Neural Feedback: Smiling

in Uncategorized
February 25th, 2011

In Justin Bieber’s 2010 smash hit ‘U Smile’ he addresses the idea that when “You smile I smile”, obviously deriving his inspiration from recent work by V.S. Ramachandran on the human mirror neuron system. Over 50 years before Justin Bieber’s efforts to bring Ramachandran’s research to the forefront of the media, Dale Carnegie noted in his 1936 masterpiece, How To Win Friends And Influence People, the undeniable positive effects of smiling on the people around you. Carnegie goes on to explain how smiling can actually have a positive affect on the smiler as well. He notes a passage written by the great psychologist William James:

“Action seems to follow feeling, but really action and feeling go
together; and by regulating the action, which is under the more
direct control of the will, we can indirectly regulate the feeling, which
is not.”

The idea of positive feedback in biological systems was first outlined fully by Norbert Wiener in 1948 during his extensive work in cybernetics. Simply, the process can be described as “A produces more of B which in turn produces more of A.” Most of us would agree that as we experience more positive emotion we tend to smile more. The type of smiling that is caused by positive emotion is real smiling, or Duchenne smiling. This Duchenne smiling uses mouth and eye muscles and can be contrasted to “fake” smiling, where only the mouth muscles are active. That being said, from the logical sequence above if we describe A as “positive emotion” and B as “Duchenne smiling” we can see that as we feel more positive emotions we tend to smile more, which in turn makes us happier, thus restarting the circuit described by William James and Dale Carnegie.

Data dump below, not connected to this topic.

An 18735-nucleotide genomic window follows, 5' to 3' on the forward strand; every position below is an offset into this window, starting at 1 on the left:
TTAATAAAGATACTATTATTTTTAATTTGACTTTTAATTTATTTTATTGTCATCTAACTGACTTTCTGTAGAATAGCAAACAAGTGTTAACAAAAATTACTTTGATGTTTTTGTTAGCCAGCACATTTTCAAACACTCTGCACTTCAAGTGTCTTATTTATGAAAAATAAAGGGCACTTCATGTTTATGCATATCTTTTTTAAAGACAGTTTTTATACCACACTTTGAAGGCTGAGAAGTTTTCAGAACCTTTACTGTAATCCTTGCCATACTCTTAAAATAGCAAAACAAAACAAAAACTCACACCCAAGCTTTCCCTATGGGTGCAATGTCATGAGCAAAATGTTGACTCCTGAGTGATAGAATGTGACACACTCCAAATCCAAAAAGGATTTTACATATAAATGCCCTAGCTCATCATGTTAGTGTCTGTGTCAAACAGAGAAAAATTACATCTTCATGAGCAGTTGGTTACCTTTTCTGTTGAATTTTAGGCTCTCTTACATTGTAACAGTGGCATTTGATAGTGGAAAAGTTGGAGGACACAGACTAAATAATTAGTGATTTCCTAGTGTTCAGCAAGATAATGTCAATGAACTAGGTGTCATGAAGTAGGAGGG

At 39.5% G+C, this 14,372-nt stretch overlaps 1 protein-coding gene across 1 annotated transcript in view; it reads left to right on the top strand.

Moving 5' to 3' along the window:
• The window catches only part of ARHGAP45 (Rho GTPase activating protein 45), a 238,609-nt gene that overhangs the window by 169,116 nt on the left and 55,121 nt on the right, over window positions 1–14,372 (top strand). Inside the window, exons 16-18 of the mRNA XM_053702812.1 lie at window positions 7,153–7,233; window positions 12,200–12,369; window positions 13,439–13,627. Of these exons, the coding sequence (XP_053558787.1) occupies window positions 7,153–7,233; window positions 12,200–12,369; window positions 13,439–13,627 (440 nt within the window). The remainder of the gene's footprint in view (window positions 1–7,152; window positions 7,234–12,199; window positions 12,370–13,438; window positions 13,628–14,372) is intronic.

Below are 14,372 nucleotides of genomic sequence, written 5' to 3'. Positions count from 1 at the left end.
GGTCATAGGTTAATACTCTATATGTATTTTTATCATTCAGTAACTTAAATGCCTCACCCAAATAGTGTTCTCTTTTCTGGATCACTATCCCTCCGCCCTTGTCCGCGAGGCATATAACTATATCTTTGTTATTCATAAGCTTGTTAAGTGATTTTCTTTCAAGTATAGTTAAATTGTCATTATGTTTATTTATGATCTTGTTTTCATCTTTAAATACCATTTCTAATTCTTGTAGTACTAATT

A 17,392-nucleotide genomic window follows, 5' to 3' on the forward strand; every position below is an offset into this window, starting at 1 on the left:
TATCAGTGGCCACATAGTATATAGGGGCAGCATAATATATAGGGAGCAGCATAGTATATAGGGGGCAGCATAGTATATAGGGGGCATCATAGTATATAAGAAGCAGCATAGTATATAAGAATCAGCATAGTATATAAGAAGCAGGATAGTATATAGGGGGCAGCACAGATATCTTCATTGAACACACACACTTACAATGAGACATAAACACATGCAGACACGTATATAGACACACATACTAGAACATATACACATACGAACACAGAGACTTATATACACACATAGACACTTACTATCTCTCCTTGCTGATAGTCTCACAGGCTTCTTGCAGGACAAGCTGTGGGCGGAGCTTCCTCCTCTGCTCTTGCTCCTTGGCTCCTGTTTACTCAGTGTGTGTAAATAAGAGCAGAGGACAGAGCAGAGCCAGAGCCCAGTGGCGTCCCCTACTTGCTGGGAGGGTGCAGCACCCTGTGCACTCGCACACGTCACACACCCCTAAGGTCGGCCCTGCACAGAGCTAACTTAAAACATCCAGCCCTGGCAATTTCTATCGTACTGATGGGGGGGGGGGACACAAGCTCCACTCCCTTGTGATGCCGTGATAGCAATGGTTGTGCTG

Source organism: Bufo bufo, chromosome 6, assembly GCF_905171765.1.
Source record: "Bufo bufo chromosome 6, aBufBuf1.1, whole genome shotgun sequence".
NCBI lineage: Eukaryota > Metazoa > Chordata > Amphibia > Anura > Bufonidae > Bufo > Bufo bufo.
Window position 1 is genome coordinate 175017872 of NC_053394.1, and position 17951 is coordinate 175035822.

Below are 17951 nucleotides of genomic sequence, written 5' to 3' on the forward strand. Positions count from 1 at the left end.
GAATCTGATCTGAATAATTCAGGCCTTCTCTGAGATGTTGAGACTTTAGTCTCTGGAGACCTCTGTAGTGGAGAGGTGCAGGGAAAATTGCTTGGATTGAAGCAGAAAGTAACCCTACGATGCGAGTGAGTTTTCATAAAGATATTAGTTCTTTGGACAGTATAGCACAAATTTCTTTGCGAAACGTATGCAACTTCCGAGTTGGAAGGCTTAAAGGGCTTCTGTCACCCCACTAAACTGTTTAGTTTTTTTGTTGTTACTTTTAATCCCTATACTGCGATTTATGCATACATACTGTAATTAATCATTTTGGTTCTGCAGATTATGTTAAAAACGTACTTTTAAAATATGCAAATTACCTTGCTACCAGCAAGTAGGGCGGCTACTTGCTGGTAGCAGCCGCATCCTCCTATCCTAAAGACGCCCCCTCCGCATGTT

Since there are two forms of smiling, one “fake” form where only the mouth muscles are activated and one “real” or “Duchenne” form where the eye muscles are also activated, is it the activation of the eye muscles that causes the positive feedback to the brain? In that case, are we happier on sunny days, as we have to squint to compensate for the amount of light? This idea that the eye muscles are the key to the feedback circuit could then be drawn out into multiple other hypotheses: Is it possible that people with poor vision enjoy reading more simply because they have to squint leading to the “glasses equals nerd” stereotype? When we are focused on some sort of game, do we squint merely to evoke more positive emotion?
For the past couple of weeks, upon finding myself dozing off in class or simply uninterested in what is being discussed on the blackboard, I have just squinted while trying to understand what is being explained. To be honest, it does help with both emotion and concentration. Maybe it’s worth a try? And if your “first love broke your heart for the first time” as in the case of pop god Justin Bieber, try giving a genuine Duchenne smile. Everyone knows that a good short-circuiting of the body’s pleasure system is fun once in a while.

Additional Reading:

How To Win Friends and Influence People – Dale Carnegie

V.S. Ramachandran on Mirror Neurons –

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